People in Vietnam seem to be making light of the country’s drunk driving law that took effect at the beginning of this year, as nearly 2,000 DUI violations were reported nationwide over the recent four-day holiday break post social distancing.
The new law on drunk driving, which entered into force on January 1, stipulates that drivers must be completely sober while operating bicycles, motorbikes, automobiles, and any other vehicles on Vietnam’s roads.
Violators face fines of up to VN40 million (US$1,700), as well as tougher punishments including having their driving license revoked for up to two years.
With the law in effect, it was reported earlier this year that local residents had become increasingly hesitant to drink and drive.
Statistics showed that the number of accidents, deaths, and injuries from traffic accidents caused by DUI violations plummeted by 30 to 50 percent just one month after the law became effective.
But that was before COVID-19, the respiratory disease caused by the new coronavirus, became people’s top concern and social distancing had to be practiced nationwide last month to curb the spread of the pandemic.
Social distancing measures have been eased from April 23 after having apparently helped slow the rate of new infections in Vietnam, with the country having reported no community spread for three weeks.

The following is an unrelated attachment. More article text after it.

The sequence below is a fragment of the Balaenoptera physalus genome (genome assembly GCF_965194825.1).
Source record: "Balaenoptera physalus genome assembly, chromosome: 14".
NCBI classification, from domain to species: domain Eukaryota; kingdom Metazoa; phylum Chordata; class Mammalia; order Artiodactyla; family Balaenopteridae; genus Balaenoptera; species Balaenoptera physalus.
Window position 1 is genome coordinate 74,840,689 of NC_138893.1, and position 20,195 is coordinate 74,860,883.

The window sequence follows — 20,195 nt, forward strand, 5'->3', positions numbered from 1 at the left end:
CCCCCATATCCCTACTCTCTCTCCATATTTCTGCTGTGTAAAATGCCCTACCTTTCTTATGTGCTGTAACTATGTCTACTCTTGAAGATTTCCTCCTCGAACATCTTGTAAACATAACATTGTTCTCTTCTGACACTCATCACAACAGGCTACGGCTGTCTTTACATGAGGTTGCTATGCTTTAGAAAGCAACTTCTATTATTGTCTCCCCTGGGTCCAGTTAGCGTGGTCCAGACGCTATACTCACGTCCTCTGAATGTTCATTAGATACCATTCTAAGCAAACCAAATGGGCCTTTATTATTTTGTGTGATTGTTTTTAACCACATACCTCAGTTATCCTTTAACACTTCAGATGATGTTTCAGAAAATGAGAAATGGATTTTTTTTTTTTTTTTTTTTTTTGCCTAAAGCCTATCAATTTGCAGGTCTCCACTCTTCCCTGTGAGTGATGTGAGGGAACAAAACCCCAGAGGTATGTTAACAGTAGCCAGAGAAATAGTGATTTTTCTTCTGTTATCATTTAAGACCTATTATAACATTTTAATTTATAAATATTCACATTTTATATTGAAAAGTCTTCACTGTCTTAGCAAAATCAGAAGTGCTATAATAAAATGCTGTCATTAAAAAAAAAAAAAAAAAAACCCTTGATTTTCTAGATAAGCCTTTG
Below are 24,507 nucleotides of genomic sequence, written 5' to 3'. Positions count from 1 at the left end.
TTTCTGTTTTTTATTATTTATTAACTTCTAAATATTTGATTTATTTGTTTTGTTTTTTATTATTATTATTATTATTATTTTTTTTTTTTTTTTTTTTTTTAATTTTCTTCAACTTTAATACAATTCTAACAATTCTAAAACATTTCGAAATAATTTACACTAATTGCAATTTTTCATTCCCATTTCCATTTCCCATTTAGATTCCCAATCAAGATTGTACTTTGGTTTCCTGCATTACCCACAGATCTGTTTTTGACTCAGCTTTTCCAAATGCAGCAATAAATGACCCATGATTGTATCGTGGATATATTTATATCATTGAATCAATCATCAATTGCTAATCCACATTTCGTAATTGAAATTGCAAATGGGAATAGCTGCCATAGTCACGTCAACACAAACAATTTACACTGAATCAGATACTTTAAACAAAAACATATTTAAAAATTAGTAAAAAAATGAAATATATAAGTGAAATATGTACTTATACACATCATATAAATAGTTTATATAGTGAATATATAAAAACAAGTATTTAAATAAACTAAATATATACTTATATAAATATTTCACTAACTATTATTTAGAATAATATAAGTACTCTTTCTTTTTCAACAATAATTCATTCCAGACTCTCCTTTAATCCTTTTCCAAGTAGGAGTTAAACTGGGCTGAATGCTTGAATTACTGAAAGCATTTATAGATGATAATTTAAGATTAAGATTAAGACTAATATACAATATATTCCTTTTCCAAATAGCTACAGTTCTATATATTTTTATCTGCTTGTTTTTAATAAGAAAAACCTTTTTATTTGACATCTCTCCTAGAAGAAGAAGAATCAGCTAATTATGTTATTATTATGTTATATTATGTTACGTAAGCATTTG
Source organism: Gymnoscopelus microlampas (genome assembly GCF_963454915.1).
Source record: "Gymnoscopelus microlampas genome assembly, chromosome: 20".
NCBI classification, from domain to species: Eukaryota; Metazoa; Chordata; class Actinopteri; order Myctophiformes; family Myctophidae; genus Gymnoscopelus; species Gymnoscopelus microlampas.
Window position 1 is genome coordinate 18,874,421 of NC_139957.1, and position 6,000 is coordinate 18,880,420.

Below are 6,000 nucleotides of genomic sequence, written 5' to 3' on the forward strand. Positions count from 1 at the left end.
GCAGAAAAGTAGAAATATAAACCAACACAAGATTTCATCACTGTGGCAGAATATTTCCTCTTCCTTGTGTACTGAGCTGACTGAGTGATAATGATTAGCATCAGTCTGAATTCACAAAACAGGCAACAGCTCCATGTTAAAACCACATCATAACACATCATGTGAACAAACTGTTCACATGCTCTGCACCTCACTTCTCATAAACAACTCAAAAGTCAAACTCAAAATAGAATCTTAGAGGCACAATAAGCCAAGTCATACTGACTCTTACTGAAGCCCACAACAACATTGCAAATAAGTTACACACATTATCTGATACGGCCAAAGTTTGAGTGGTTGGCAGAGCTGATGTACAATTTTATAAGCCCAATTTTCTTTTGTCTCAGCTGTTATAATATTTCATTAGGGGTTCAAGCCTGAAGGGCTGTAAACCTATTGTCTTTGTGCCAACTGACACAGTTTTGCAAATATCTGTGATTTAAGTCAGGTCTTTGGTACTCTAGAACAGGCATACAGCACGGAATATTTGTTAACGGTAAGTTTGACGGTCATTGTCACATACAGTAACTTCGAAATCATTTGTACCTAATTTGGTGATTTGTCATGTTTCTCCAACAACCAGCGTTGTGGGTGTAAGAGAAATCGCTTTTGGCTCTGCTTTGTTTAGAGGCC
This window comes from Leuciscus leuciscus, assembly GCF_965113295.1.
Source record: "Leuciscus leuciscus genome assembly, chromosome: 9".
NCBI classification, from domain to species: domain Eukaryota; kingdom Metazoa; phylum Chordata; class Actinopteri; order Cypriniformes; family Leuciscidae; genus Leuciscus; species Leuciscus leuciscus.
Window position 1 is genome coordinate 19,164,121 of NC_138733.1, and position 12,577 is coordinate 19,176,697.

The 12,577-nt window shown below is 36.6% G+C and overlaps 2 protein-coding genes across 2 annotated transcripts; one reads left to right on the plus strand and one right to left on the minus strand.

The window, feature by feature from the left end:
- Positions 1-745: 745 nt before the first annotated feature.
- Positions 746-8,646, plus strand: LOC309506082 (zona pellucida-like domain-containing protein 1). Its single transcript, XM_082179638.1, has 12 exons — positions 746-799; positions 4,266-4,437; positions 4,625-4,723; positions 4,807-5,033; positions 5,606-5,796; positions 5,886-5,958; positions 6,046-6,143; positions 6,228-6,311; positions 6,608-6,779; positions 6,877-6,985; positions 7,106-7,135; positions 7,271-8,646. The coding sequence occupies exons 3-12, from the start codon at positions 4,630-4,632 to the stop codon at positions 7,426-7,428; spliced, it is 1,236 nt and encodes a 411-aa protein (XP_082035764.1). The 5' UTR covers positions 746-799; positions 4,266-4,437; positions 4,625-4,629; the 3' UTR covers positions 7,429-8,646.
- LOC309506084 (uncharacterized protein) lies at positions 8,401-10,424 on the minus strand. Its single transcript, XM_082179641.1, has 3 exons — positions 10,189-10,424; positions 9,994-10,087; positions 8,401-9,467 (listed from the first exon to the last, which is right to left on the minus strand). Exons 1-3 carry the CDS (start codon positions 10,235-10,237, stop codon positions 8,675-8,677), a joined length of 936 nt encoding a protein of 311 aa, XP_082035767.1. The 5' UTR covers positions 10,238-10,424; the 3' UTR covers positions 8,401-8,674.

As people are gradually resuming normal life, they seem to have forgotten about the drunk driving ban.
|People crowd beer parlors on Pham Van Dong Boulevard in Binh Thanh District, Ho Chi Minh City, Vietnam, May 6, 2020. Photo: Quang Dinh / Tuoi Tre|
According to statistics from Vietnam's National Committee for Traffic Safety, there were 1,830 cases violating the drunk driving law out of 29,172 infringements on traffic safety nationwide from April 30 to May 3, when the nation enjoyed a break in celebration of Reunification Day (April 30) and International Workers’ Day (May 1).
Seventy-nine people were killed in traffic accidents caused by drunk driving and speeding during the holiday break.
According to Nguyen Vu Hanh Phuc, chief of office of the Ho Chi Minh City Committee for Traffic Safety, many people have become complacent and begun to take the drunk driving ban lightly after the social distancing period.
The behavior is “dangerous,” said Dong Thai Chien, deputy head of the Highway Traffic Patrol and Control Division under the Ministry of Public Security.
Chien called on traffic police forces to beef up warning against drunk driving, increase the frequency of road patrols, and strictly handle DUI violators.
Likewise, the Ho Chi Minh City Committee for Traffic Safety has requested its units to set up traffic checkpoints near beer parlors to handle people found driving after drinking.
Currently, the National Committee for Traffic Safety has asked all police forces to continue strictly implementing the drunk driving law.
The committee believes that hefty fines and tough punishments will raise people’s awareness of the harm of drunk driving.